This series of events reminded us what has historically been true of McMahon. He doesn't have the chops to give us a start-to-finish thrill ride, but all it takes is one epic moment like Tuesday -- or like last year's WrestleMania battle against The Undertaker -- and we'll have ourselves a confetti-worthy match.

Miz is comedy gold

With so much material to mock John Cena and Nikki Bella, it took the Miz and Maryse not one, but two, pre-taped spots to ridicule the stars of "Total Divas."

The spoofs amassed unadulterated laughter from the crowd, and truly were a couple of the most entertaining and painfully funny moments we can remember. Don't believe us, just watch:

The only bad news here: There's no shot their WrestleMania match could live up to the ludicrously laughable parodies Tuesday.

Order is restored for Wyatt and Ambrose

The most anticipated match of the night, the Randy Orton-Baron Corbin contest wasn't really about any bad blood between these two, but rather building their respective WrestleMania angles.

A few minutes into their bout, a forklift emerged from the backstage, an obvious indication that Dean Ambrose was returning from his brutal backstage attack by Corbin two weeks ago.

When the spotlight eventually hit, a miked-up Ambrose, who had been sent skyward on the forklift, let out this wisecrack: "Hey, Corbin, you busy?" The distraction led to an RKO by Orton and the win.

And thus the final major outstanding WrestleMania loose end was sealed between Corbin and Ambrose, who had made his way to the ring to take pleasure in his successful revenge.

Meanwhile, backstage, a group of men in sheep masks surrounded and then apprehended Orton, only for Wyatt to appear and declare himself unbroken after the maniacal house-burning saga a few weeks ago. Wyatt vowed that Orton's attempt to expose his one flaw was now his greatest strength.

What's interesting here is that Wyatt, the victim in this feud, is still being pushed as the villain. It seemed that after the praise he received upon winning his first WWE Championship at Elimination Chamber that he had all the makings of becoming the foremost fan favorite on SmackDown, which outside of Ambrose, is missing a true full-time face.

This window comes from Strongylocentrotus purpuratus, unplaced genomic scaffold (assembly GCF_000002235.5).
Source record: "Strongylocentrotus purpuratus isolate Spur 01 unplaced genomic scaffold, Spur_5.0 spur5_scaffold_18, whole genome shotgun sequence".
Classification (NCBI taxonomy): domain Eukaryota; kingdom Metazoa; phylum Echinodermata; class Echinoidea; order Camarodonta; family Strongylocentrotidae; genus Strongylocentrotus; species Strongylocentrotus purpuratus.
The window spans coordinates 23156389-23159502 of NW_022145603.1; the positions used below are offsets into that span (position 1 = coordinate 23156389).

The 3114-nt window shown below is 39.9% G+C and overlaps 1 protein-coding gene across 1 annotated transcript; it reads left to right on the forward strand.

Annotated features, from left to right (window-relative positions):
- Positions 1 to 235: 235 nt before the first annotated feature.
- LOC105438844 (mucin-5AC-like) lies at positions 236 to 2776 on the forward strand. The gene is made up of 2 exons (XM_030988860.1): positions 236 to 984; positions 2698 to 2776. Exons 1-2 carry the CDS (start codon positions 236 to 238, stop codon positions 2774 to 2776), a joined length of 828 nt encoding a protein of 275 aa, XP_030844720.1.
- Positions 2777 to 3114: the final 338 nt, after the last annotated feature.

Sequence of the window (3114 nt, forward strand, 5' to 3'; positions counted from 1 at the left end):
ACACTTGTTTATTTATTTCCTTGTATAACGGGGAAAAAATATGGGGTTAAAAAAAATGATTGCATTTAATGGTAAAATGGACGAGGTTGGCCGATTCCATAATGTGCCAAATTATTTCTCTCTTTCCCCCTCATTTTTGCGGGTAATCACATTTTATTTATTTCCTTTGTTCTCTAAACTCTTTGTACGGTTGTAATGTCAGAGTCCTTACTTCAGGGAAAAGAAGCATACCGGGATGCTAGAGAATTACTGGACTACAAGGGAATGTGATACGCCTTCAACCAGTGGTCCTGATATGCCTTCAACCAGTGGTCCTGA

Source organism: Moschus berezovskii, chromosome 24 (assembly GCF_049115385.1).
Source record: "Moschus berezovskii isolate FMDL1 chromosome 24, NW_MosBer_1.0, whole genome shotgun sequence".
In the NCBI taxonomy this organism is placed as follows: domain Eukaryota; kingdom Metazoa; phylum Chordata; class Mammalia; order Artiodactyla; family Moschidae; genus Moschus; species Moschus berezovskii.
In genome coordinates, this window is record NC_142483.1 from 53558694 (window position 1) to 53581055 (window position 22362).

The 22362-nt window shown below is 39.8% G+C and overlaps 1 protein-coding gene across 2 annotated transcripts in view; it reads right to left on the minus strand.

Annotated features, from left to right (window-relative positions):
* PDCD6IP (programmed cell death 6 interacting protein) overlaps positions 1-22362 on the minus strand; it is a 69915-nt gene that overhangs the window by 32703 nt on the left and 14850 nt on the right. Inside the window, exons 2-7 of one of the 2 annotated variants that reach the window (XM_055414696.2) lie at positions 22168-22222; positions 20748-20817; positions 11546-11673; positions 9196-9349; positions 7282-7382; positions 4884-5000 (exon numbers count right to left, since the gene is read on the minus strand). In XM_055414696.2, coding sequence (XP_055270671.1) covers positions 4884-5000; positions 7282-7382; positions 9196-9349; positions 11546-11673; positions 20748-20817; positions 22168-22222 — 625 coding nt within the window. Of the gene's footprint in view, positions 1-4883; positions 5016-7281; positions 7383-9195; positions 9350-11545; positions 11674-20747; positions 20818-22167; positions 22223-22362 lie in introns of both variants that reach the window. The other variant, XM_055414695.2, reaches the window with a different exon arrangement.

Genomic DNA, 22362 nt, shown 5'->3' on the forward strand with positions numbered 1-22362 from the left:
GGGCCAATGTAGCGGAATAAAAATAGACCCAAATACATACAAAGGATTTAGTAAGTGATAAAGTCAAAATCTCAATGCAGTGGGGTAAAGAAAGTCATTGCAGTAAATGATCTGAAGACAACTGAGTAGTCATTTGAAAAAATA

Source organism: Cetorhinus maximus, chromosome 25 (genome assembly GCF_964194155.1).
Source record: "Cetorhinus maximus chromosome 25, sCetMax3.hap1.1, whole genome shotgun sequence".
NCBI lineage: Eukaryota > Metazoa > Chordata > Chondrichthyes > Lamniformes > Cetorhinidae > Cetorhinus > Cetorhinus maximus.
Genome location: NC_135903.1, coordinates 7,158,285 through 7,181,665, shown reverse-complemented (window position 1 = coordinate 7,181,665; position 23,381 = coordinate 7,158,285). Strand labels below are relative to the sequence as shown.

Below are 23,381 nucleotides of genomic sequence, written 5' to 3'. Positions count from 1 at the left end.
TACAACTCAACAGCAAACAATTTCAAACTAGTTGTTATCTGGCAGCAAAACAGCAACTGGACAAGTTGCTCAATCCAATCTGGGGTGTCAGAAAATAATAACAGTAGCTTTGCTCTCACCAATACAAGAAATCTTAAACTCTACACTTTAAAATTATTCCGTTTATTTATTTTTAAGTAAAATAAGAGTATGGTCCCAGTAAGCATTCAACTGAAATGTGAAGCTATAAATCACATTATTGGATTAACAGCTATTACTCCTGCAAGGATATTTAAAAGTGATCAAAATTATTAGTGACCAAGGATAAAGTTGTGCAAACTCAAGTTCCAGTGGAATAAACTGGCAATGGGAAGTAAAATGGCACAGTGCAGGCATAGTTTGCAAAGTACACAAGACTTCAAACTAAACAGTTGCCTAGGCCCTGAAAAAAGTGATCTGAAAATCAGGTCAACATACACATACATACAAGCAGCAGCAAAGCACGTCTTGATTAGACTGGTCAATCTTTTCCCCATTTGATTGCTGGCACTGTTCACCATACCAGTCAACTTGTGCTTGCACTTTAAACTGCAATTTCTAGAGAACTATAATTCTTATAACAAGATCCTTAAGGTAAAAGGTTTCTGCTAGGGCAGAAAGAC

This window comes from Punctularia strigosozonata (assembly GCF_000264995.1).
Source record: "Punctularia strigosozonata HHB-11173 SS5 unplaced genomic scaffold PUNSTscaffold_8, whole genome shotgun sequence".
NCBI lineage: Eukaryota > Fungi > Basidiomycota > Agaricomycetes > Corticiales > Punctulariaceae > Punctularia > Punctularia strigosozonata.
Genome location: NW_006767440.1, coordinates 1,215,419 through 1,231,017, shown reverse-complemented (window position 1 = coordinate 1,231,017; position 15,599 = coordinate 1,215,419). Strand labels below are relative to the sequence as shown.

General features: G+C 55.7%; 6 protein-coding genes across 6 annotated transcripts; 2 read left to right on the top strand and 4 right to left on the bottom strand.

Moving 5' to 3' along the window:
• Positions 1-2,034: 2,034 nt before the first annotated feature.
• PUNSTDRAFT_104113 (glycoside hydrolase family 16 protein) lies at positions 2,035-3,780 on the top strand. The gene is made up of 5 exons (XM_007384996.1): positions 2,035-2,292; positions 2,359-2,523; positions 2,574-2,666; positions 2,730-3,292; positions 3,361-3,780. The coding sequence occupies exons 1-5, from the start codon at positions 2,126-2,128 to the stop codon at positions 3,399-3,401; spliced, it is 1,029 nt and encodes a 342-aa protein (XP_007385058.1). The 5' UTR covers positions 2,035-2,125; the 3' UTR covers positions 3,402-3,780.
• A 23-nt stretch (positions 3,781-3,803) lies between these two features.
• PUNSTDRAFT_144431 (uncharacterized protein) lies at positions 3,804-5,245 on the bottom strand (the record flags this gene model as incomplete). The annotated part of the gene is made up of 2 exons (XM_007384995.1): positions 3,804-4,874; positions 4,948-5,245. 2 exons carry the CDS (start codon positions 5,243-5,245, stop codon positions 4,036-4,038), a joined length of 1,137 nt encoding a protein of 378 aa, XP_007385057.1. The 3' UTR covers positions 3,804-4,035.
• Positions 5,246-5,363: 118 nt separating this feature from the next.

Hits and misses

  • The women's SmackDown championship build for WrestleMania did itself few favors after a chaotic five-person melee broke out that left us shrugging our shoulders. Hopefully the pure talent and athleticism of the women's roster will make up for the lack of storytelling come Orlando.

  • Give me more Fandango, please. Maybe not as a wrestler, but certainly as a stand-up stooge. His handing out tickets to Cena for various infractions, which included being a lousy boyfriend and wrestler -- never mind the audacity to wear jorts in this day and age -- was as funny as it was ridiculous.

  • It's true, Luke Harper has re-emerged from the missing. Of course, it was in a twisted, villainous big-screen promo touting a match next week against Wyatt. As it has for some time, the sequence of events in this multi-dimensional soap opera with Harper, Orton and Wyatt continues to feel like 11th-hour booking with no clear narrative. Harper was involved in a tag team dark match with his partner Ambrose picking up the win over Wyatt and Corbin.

  • Tough day for two of the top broadcasters, past and present, in WWE. Mauro Ranallo missed his second straight week of SmackDown, claiming he wasn't feeling well. Earlier in the day, Jim Ross announced his wife was hit by a car while riding her Vespa and suffered multiple skull fractures. He tweeted, "We need a miracle." Our thoughts are with both of these exemplary voices.